Toronto Lands Corporation: Reimagining School Yards


The model for outdoor play and educational space at TDSB schools is rooted in traditional low-rise school design on sites with significant amounts of dedicated green / open space (often around 2 hectares). However, increased development pressures and the TDSB’s need to address school maintenance backlogs have led to considerations of incorporating schools into larger new development master plans and / or redevelopment plans, including in the podiums of residential condos as well as office towers. Similar experiences can be found in other large cities, such as London, New York, etc.

Project Description

With the integration of schools into the podiums of residential towers and other mixed-use building, TDSB students’ outdoor spaces will have to take a different form. The sharing of city-owned green or park space may not always be available or may be far more limited in size, when compared to a traditional school site. This requires a complete rethinking of what outdoor play and educational space looks like and how it is used – including considerations of the health and safety of TDSB students. Key factors for consideration in the design of future outdoor school spaces may include (but are not limited to): - the avoidance of shadows on play spaces; - ensuring the adaptable use of these spaces; - the ability to segment limited outdoor space for use by multiple school users at the same time; - ensure the spaces are resistant to wear under heavy usage; and - met the City of Toronto’s public realm urban design objectives (eg. minimizing barriers to community access)


In this project, the Client expects the team to design the following:

What benchmarks / design principals can be drawn from the experiences in Toronto, throughout Canada, and around the globe to better inform and guide the TDSB in designing outdoor play and educational spaces for schools in mixed-use developments? Local references can include newly completed schools, like Jean Lumb Public School, City of Toronto guidelines – such as the Growing Up Urban Design Guidelines, as well as areas where these best practices may be required in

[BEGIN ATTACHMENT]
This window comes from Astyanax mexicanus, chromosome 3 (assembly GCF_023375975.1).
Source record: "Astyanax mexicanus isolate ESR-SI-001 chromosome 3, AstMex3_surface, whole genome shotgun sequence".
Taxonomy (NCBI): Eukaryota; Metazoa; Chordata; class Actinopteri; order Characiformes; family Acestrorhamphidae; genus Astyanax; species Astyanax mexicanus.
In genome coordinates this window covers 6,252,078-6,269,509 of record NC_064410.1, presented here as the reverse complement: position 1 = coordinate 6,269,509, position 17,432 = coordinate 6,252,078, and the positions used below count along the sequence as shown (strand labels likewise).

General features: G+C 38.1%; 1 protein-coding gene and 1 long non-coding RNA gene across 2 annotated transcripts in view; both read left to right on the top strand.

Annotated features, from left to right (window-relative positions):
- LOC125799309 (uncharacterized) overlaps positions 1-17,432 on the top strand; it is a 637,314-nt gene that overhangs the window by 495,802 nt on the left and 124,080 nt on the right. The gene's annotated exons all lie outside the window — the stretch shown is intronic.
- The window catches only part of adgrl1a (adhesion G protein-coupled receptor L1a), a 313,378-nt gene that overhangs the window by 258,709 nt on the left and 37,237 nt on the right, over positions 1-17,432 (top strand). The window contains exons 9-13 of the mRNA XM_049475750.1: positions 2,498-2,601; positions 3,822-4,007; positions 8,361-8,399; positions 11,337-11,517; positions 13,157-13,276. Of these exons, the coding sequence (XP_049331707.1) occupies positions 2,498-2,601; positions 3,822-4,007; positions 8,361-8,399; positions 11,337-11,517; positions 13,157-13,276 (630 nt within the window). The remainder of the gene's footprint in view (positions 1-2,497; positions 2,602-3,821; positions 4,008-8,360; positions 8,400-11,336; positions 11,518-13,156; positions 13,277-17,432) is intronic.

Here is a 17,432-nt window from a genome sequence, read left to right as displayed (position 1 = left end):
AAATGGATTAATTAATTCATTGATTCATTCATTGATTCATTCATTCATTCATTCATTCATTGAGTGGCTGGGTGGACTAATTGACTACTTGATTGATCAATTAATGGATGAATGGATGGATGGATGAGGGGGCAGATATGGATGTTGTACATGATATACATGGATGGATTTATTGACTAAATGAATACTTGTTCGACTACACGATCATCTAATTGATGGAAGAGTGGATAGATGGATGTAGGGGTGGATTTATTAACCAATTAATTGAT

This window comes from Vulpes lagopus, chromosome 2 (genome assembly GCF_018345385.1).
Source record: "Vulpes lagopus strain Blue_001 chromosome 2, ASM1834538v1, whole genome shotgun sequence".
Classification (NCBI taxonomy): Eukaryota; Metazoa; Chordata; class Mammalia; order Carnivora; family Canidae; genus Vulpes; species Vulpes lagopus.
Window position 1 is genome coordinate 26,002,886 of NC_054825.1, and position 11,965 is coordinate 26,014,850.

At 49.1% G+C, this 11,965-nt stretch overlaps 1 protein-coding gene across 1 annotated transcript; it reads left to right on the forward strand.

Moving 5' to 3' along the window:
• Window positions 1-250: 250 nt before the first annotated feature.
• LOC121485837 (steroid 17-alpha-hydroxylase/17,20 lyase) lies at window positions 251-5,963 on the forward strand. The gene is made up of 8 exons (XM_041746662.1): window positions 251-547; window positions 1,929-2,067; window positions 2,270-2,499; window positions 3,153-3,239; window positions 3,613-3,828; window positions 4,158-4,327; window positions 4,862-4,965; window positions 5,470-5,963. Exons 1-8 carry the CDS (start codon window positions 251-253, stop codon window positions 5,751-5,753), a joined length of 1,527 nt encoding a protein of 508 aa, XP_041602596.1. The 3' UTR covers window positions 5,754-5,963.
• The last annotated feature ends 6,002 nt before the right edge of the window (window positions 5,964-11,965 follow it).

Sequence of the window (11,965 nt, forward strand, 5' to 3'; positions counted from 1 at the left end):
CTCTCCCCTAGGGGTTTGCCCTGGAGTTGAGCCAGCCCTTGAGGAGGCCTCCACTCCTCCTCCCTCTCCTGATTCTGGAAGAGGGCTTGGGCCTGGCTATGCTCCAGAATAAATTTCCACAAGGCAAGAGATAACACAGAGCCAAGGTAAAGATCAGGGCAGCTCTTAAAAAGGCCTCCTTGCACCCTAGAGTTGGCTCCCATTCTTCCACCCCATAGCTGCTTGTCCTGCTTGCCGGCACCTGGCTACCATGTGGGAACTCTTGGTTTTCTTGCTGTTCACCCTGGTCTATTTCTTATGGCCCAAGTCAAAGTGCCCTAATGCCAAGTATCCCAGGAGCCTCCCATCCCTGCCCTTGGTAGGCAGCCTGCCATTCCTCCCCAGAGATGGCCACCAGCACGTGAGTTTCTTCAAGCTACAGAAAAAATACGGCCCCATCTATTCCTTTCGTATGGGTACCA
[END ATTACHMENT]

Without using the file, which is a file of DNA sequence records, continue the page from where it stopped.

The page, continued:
redeveloping areas like Scarborough Junction, Yonge/Eglinton, and the Golden Mile.

More information available in the supplementary attachments provided by the Client in the Onedrive folder here.

Prepare a report that includes the following:

  • Literature review, summarizing best practices from areas currently responding to similar pressures
  • Decision-making process (DMP) flow chart that considers and incorporates a range of likely variables that can be used to inform decision-makers on options / likely outcomes
  • Templates / examples that draw from the items above, that show what the decision-making process / outcomes could be in 2-3 sites that could potentially require this type of analysis (examples to be provided by TLC staff)
    • A summary of best practices that can be used by TLC as benchmarking tool
    • A design prototype for outdoor space, based on their best practice research